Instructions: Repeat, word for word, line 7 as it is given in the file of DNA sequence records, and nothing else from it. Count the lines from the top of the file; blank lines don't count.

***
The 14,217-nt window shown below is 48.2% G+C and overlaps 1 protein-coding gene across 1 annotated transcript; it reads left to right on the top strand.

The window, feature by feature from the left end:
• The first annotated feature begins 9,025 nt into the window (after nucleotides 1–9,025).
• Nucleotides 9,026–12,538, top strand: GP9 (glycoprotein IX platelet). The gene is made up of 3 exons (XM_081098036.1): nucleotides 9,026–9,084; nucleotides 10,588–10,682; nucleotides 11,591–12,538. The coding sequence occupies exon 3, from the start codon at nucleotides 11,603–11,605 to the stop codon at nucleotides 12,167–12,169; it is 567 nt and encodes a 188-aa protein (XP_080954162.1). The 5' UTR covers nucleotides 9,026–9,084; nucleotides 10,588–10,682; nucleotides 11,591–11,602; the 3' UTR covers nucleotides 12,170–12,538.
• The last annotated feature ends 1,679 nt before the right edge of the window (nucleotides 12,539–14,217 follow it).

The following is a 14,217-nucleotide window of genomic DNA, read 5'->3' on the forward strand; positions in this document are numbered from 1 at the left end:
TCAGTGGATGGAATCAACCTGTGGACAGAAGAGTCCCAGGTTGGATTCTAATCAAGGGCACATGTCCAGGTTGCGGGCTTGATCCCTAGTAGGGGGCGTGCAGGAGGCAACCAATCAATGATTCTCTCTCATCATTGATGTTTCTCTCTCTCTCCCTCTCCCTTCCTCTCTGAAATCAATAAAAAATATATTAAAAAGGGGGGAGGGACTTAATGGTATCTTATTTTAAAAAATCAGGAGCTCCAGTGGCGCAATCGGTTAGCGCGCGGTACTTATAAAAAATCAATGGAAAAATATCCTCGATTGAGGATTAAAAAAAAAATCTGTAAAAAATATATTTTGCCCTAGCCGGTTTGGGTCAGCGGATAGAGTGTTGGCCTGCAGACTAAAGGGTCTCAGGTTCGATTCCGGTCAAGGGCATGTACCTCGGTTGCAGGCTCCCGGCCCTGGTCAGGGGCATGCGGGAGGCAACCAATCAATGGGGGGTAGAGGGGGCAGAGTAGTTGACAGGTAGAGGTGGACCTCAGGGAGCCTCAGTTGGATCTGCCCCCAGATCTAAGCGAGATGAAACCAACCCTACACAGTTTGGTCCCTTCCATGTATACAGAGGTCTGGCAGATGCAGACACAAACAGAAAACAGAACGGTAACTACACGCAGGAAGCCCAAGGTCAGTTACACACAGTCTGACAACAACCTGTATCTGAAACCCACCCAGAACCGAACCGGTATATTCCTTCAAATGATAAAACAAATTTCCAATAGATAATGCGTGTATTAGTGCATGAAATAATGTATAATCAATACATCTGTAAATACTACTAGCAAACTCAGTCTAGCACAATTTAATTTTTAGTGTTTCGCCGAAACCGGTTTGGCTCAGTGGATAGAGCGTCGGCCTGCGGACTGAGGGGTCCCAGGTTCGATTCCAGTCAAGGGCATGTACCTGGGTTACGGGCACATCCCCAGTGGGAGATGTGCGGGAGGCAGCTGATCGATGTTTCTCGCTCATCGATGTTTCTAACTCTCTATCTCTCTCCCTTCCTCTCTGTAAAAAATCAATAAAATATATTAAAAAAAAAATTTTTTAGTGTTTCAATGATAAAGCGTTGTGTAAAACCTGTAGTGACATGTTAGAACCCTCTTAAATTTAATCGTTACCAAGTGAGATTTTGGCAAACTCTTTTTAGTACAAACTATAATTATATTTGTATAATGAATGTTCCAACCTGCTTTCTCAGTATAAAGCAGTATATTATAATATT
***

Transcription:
TCAGTGGATGGAATCAACCTGTGGACAGAAGAGTCCCAGGTTGGATTCTAATCAAGGGCACATGTCCAGGTTGCGGGCTTGATCCCTAGTAGGGGGCGTGCAGGAGGCAACCAATCAATGATTCTCTCTCATCATTGATGTTTCTCTCTCTCTCCCTCTCCCTTCCTCTCTGAAATCAATAAAAAATATATTAAAAAGGGGGGAGGGACTTAATGGTATCTTATTTTAAAAAATCAGGAGCTCCAGTGGCGCAATCGGTTAGCGCGCGGTACTTATAAAAAATCAATGGAAAAATATCCTCGATTGAGGATTAAAAAAAAAATCTGTAAAAAATATATTTTGCCCTAGCCGGTTTGGGTCAGCGGATAGAGTGTTGGCCTGCAGACTAAAGGGTCTCAGGTTCGATTCCGGTCAAGGGCATGTACCTCGGTTGCAGGCTCCCGGCCCTGGTCAGGGGCATGCGGGAGGCAACCAATCAATGGGGGGTAGAGGGGGCAGAGTAGTTGACAGGTAGAGGTGGACCTCAGGGAGCCTCAGTTGGATCTGCCCCCAGATCTAAGCGAGATGAAACCAACCCTACACAGTTTGGTCCCTTCCATGTATACAGAGGTCTGGCAGATGCAGACACAAACAGAAAACAGAACGGTAACTACACGCAGGAAGCCCAAGGTCAGTTACACACAGTCTGACAACAACCTGTATCTGAAACCCACCCAGAACCGAACCGGTATATTCCTTCAAATGATAAAACAAATTTCCAATAGATAATGCGTGTATTAGTGCATGAAATAATGTATAATCAATACATCTGTAAATACTACTAGCAAACTCAGTCTAGCACAATTTAATTTTTAGTGTTTCGCCGAAACCGGTTTGGCTCAGTGGATAGAGCGTCGGCCTGCGGACTGAGGGGTCCCAGGTTCGATTCCAGTCAAGGGCATGTACCTGGGTTACGGGCACATCCCCAGTGGGAGATGTGCGGGAGGCAGCTGATCGATGTTTCTCGCTCATCGATGTTTCTAACTCTCTATCTCTCTCCCTTCCTCTCTGTAAAAAATCAATAAAATATATTAAAAAAAAAATTTTTTAGTGTTTCAATGATAAAGCGTTGTGTAAAACCTGTAGTGACATGTTAGAACCCTCTTAAATTTAATCGTTACCAAGTGAGATTTTGGCAAACTCTTTTTAGTACAAACTATAATTATATTTGTATAATGAATGTTCCAACCTGCTTTCTCAGTATAAAGCAGTATATTATAATATT